Participant Stories from the International Friends Program – Cara You

Author name
Ling Jin
Body
Cara You

Cara You was a graduate student in the Master of Quantitative Management Business Analytics program at Duke Fuqua School of Business. She is from Beijing, China and received her bachelor’s degree from the University of Colorado, Denver. Because of the recommendation of her favorite professor at University of Colorado as well as her love for Duke basketball, Cara chose to come and study at Duke. In Spring 2020, Cara participated in the International Friends Program and was matched with a Trinity undergraduate student K.

How did you find out about the International Friends Program and why did you decide to participate in the program?

I found out about the program on the IHouse website. I was looking for a language and culture exchange program because I wanted to practice my English and get to interact with American students.

What was your first meeting like?

I met with K in January at Broadhead Center. We talked nonstop for 2 hours and we were very happy to find out that we had lots of common things to talk about. We shared similar hobbies (food being one of them!), similar views on different topics, and even similar reasons for choosing to study at Duke. I also liked it that we both were open-minded and not judgmental. We genuinely enjoyed trying new things, listening to each other, and trying to understand each other. 

What has been your favorite activity you’ve done together? Where did you go and what did you do?

My favorite memory with K was the time when we went to the Wilson Gym and worked out together on a Friday afternoon. I have been a bodybuilder and marathon runner for many years but K never tried bodybuilding, so I did chest training with her and showed her how to use the machines and weights at the gym. Even though she was new to bodybuilding, she was very determined and didn’t give up easily, which was another similarity I found out between us. I wish we could have more time to work out together, but sadly everything was disrupted because of the pandemic.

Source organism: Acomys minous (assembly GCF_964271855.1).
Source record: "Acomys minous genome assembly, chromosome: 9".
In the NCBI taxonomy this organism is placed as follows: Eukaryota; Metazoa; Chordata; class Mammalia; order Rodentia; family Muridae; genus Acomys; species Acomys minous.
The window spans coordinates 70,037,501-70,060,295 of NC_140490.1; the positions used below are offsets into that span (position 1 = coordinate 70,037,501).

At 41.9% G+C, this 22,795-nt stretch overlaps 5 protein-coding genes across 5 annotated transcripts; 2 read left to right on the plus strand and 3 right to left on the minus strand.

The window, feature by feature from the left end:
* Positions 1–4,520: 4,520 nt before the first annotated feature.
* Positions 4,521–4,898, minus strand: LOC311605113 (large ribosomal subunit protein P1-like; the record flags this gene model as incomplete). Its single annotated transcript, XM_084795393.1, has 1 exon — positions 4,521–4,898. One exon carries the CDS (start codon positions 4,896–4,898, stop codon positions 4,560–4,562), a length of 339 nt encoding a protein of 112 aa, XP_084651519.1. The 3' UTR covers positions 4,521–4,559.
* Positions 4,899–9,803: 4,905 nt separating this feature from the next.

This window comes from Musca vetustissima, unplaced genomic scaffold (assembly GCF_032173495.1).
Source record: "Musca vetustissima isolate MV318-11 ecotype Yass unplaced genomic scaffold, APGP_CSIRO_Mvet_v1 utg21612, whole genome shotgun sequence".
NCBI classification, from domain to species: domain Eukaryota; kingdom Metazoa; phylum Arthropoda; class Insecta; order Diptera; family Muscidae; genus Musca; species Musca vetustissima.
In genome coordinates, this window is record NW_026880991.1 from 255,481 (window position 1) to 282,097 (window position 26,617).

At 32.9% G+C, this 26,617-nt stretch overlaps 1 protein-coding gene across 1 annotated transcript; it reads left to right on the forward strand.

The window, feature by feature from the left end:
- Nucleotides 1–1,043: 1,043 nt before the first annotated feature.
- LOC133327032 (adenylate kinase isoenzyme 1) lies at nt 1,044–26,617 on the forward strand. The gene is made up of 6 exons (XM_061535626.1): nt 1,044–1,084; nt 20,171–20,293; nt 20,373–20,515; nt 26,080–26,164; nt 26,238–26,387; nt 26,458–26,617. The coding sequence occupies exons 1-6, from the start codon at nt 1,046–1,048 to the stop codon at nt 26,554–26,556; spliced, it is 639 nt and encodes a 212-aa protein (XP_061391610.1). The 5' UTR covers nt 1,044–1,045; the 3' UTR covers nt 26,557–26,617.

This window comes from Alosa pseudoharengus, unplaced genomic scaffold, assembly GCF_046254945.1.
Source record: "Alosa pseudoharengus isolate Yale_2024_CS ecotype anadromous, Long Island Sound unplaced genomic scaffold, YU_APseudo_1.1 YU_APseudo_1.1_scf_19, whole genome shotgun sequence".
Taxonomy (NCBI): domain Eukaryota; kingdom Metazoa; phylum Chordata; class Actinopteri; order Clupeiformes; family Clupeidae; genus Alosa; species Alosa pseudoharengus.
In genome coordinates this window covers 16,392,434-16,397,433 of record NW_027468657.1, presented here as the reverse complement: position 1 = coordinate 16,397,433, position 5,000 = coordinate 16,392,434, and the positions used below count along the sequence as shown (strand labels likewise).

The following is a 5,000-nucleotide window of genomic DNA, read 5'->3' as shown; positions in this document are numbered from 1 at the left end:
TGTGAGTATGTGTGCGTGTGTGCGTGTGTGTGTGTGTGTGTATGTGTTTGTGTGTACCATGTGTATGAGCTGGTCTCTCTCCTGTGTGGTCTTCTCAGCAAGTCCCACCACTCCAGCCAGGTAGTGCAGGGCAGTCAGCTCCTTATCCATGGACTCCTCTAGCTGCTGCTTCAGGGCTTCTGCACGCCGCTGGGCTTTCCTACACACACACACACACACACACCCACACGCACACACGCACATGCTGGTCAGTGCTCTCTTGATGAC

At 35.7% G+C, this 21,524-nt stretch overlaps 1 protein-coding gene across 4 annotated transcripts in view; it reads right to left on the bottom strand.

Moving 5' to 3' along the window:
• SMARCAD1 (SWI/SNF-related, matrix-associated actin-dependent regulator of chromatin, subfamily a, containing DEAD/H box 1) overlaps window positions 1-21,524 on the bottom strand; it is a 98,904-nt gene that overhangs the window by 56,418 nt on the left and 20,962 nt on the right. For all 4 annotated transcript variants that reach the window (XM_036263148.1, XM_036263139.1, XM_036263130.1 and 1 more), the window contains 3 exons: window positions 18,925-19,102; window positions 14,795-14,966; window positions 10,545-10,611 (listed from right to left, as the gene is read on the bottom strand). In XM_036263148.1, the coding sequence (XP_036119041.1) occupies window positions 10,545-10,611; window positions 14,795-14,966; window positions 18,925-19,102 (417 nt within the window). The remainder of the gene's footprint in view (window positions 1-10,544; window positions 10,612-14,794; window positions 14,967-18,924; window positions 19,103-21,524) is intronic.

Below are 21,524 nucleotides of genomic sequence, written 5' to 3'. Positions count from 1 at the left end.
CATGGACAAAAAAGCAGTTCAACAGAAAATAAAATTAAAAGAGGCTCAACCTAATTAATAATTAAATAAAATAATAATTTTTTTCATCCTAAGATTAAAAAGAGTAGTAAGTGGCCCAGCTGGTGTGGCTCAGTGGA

What interesting things have you discovered or learned about your IFP partner?

I liked it that there was a positive feedback loop in all of our conversations and interactions. The more we talked, the more similarities we found. For instance, both of our moms love to buy clothes for us and decide our style. Once K sent me a picture of her wearing a cute blue dress which was perfect for her, and she told me that her mom bought it for her because “blue is for her.” That’s exactly the kind of things my mom would do!

Another thing that I admired about her – even though we were very different in that case­ – was that she was not afraid if she didn’t know something. For example, she mentioned she hadn’t decided what she wanted to do in the future, but she could remain confident and calm despite the unknowns. In contrast, I disliked and would get anxious about the feeling of not knowing. I learned a lot from her and from our conversation on this topic.

What pieces of advice do you have for others to make an IFP partnership successful?

  1. Be committed and take this seriously. Try not to keep postponing or be late to your meetings. Having the right attitude will help you in different ways. Once you are more familiar with each other, things will flow easily for you.
  2. Learn from each other proactively and push yourself out of your comfort zone intentionally.

Do you plan on keeping in touch with your IFP partner after this semester’s program ends?

Yes, we plan to keep in touch over Zoom.

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